So the interactive rigid body simulation, the part that actually affects gameplay, is completely in software. And if you believe the claims, it’s not even done well in software. All these problems will apparently be fixed in a magical 3.0 release, coming at some vague point in the future. Why? My best guess is that no one has paid any attention to the core PC code in six years. I’d wager that everyone’s been so obsessed with hardware acceleration, and that the basic problem of writing a rigid body solver is so stupidly easy, that we’re simply coasting on the same 2004 NovodeX era code that made the library popular in the first place. Version 3.0 is probably a ground up rewrite.

Don’t get me wrong. PhysX is not bad. It is simply stagnant. Take a recent game and strip away the GPU driven effects candy. What exactly is left in the interactive part of the simulation that wasn’t already in Half Life 2? That was also a 2004 release. NVIDIA did what they do best, visual effects. Marketing also did what they do best, letting everybody assume something untrue without actually ever saying it.

Anyway, now you know where hype ends and fact begins. Rigid body game physics is not hardware accelerated; only special effects that fall pretty loosely into the category of “physics” are. Maybe that’s common knowledge, but it was news to me.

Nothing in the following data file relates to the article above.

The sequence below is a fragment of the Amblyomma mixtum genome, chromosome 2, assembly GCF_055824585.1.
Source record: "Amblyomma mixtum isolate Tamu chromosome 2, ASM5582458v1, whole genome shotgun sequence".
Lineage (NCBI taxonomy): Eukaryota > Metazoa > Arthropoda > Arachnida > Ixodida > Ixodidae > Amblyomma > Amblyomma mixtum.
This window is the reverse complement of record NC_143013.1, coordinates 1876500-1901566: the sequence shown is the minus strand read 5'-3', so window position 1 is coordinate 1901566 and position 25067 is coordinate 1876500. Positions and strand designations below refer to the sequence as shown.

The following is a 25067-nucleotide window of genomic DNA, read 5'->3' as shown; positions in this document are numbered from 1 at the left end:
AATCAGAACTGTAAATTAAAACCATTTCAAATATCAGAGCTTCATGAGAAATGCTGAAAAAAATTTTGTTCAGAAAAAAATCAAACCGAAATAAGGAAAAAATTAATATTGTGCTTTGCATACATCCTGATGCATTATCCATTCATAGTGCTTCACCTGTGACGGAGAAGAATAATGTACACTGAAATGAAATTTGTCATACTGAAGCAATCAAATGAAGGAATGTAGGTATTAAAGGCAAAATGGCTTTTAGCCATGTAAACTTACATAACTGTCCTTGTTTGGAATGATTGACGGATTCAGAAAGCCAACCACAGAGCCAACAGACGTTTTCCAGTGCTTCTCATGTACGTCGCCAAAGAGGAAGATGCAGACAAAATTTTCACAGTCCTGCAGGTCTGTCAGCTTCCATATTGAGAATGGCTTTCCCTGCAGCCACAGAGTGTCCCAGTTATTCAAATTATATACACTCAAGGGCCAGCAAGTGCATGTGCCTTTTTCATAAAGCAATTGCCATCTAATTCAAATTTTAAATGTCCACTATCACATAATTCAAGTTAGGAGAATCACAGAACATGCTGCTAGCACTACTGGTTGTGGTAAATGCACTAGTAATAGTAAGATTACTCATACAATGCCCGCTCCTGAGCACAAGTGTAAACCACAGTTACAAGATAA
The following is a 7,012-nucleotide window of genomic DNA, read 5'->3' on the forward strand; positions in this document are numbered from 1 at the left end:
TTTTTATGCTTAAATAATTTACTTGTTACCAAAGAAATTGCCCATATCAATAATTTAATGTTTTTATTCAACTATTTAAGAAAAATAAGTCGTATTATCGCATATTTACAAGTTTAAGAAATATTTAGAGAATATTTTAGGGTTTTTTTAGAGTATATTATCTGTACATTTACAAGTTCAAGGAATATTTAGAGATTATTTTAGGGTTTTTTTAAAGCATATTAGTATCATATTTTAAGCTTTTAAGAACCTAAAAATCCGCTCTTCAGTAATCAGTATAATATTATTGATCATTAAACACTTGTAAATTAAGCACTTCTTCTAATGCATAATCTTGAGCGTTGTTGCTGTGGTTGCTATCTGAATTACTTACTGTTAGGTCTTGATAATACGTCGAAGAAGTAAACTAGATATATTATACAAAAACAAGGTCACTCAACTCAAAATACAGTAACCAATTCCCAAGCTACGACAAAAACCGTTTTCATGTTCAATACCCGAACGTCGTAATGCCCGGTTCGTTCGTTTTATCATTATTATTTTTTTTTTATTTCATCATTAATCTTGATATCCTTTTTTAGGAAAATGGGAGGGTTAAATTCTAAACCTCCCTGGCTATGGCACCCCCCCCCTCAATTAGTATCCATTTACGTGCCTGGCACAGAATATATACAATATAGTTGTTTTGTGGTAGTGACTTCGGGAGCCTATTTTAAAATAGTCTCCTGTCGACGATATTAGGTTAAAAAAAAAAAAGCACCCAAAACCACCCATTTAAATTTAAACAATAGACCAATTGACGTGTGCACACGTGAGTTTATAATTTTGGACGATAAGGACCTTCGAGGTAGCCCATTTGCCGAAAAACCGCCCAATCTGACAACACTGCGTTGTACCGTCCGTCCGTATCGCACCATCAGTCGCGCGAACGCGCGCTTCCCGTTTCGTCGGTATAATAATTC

Update: This presentation about Bullet’s GPU acceleration is a good read.
Update 2: I’m wrong on one technical point — PhysX’s hardware accelerated systems can impart forces back to the main scene, and their cloth shows off this capability in the samples.

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4 Comments »

  1. I’m probably wrong, but I had assumed that the broadphase for rigid bodies was done on the GPU. Then, the collision response from those collision pairs was done on the CPU.

    At least, that’s the approach Bullet takes, and I thought PhysX would have a similar implementation.

    Comment by Patrick — July 22, 2010 @ 5:13 pm | Reply

    • It’s possible, but I’ve seen no information or data to bear that out. I just looked up the Bullet GPU implementation presentation though, and it looks like some really cool stuff.

      Comment by Promit — July 22, 2010 @ 5:16 pm | Reply